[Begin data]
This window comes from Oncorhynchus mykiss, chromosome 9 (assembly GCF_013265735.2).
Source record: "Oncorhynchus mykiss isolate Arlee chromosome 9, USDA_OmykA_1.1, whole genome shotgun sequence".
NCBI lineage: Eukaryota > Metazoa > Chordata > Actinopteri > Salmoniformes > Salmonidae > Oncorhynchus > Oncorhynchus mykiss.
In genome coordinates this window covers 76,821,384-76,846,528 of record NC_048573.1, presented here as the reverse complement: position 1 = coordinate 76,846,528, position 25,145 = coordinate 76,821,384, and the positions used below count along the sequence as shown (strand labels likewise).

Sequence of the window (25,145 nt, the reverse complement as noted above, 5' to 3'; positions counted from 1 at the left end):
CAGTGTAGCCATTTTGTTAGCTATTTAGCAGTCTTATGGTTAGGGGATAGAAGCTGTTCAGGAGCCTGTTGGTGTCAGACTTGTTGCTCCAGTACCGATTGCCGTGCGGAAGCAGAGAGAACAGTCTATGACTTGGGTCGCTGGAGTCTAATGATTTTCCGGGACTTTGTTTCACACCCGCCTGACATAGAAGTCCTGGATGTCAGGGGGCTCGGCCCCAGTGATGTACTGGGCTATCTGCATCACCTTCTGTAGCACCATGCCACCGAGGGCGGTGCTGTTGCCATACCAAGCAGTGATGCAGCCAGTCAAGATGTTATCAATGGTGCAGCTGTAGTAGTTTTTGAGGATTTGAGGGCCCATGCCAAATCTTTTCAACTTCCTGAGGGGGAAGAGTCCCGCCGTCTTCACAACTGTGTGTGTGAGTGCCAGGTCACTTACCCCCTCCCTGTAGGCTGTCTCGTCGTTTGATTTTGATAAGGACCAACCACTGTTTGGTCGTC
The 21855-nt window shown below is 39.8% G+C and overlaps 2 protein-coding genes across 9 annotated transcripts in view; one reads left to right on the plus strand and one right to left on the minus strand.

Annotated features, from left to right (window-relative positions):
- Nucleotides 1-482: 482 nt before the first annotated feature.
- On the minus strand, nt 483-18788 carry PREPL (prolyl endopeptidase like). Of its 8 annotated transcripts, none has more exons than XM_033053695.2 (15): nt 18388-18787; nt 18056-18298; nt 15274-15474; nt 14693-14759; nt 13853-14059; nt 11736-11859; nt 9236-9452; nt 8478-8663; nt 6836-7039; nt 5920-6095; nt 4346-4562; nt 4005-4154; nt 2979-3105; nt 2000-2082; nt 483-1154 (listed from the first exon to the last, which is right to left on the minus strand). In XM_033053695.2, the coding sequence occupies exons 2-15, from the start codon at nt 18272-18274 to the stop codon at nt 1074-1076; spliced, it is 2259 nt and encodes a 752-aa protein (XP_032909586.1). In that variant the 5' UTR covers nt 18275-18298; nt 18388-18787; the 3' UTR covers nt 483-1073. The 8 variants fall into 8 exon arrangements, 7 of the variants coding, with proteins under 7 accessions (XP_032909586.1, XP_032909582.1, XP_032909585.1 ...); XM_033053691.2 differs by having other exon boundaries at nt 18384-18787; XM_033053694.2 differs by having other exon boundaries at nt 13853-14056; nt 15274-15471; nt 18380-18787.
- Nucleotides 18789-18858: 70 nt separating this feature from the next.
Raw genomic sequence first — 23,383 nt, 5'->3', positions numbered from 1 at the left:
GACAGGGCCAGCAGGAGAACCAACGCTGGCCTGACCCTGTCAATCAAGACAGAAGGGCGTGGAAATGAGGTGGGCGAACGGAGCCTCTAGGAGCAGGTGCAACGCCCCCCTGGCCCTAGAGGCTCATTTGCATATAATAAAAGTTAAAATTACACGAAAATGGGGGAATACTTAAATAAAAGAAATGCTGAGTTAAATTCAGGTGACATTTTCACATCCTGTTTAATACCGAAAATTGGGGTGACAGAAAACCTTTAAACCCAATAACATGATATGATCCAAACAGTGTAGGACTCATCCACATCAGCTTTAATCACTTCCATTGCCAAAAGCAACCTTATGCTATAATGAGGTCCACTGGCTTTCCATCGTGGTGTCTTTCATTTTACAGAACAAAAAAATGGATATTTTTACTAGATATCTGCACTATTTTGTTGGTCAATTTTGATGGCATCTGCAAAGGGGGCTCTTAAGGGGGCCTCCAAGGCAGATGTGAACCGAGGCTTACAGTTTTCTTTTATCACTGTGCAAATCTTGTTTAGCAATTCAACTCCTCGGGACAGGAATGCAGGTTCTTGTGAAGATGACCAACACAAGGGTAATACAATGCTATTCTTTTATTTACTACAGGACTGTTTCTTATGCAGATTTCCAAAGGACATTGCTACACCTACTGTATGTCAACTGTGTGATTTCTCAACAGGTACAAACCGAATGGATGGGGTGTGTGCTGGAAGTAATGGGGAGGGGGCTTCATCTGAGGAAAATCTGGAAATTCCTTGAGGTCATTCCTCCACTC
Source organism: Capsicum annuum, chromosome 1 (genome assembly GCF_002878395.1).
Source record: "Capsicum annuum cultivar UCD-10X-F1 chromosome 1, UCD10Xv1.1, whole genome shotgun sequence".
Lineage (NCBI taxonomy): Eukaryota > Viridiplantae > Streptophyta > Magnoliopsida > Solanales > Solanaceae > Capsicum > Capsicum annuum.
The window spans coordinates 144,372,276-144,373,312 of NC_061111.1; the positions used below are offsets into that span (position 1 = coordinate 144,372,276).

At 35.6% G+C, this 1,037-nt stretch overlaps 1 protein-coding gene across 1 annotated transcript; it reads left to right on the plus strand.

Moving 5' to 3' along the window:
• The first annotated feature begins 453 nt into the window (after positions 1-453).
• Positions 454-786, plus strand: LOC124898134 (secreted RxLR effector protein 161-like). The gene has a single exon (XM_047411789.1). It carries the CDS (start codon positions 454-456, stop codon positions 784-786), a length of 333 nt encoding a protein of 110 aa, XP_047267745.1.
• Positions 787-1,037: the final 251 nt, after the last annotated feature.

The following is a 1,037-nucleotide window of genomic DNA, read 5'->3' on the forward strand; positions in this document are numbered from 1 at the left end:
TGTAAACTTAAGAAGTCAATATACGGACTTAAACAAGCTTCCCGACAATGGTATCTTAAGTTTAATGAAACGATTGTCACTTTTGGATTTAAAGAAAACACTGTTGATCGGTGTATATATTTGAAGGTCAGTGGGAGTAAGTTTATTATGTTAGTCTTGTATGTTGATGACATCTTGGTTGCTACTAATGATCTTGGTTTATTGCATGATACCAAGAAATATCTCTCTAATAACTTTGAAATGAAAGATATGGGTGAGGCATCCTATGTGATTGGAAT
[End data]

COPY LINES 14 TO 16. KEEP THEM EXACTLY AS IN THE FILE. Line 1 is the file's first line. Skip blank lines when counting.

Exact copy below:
Source organism: Capsicum annuum, chromosome 1 (genome assembly GCF_002878395.1).
Source record: "Capsicum annuum cultivar UCD-10X-F1 chromosome 1, UCD10Xv1.1, whole genome shotgun sequence".
Lineage (NCBI taxonomy): Eukaryota > Viridiplantae > Streptophyta > Magnoliopsida > Solanales > Solanaceae > Capsicum > Capsicum annuum.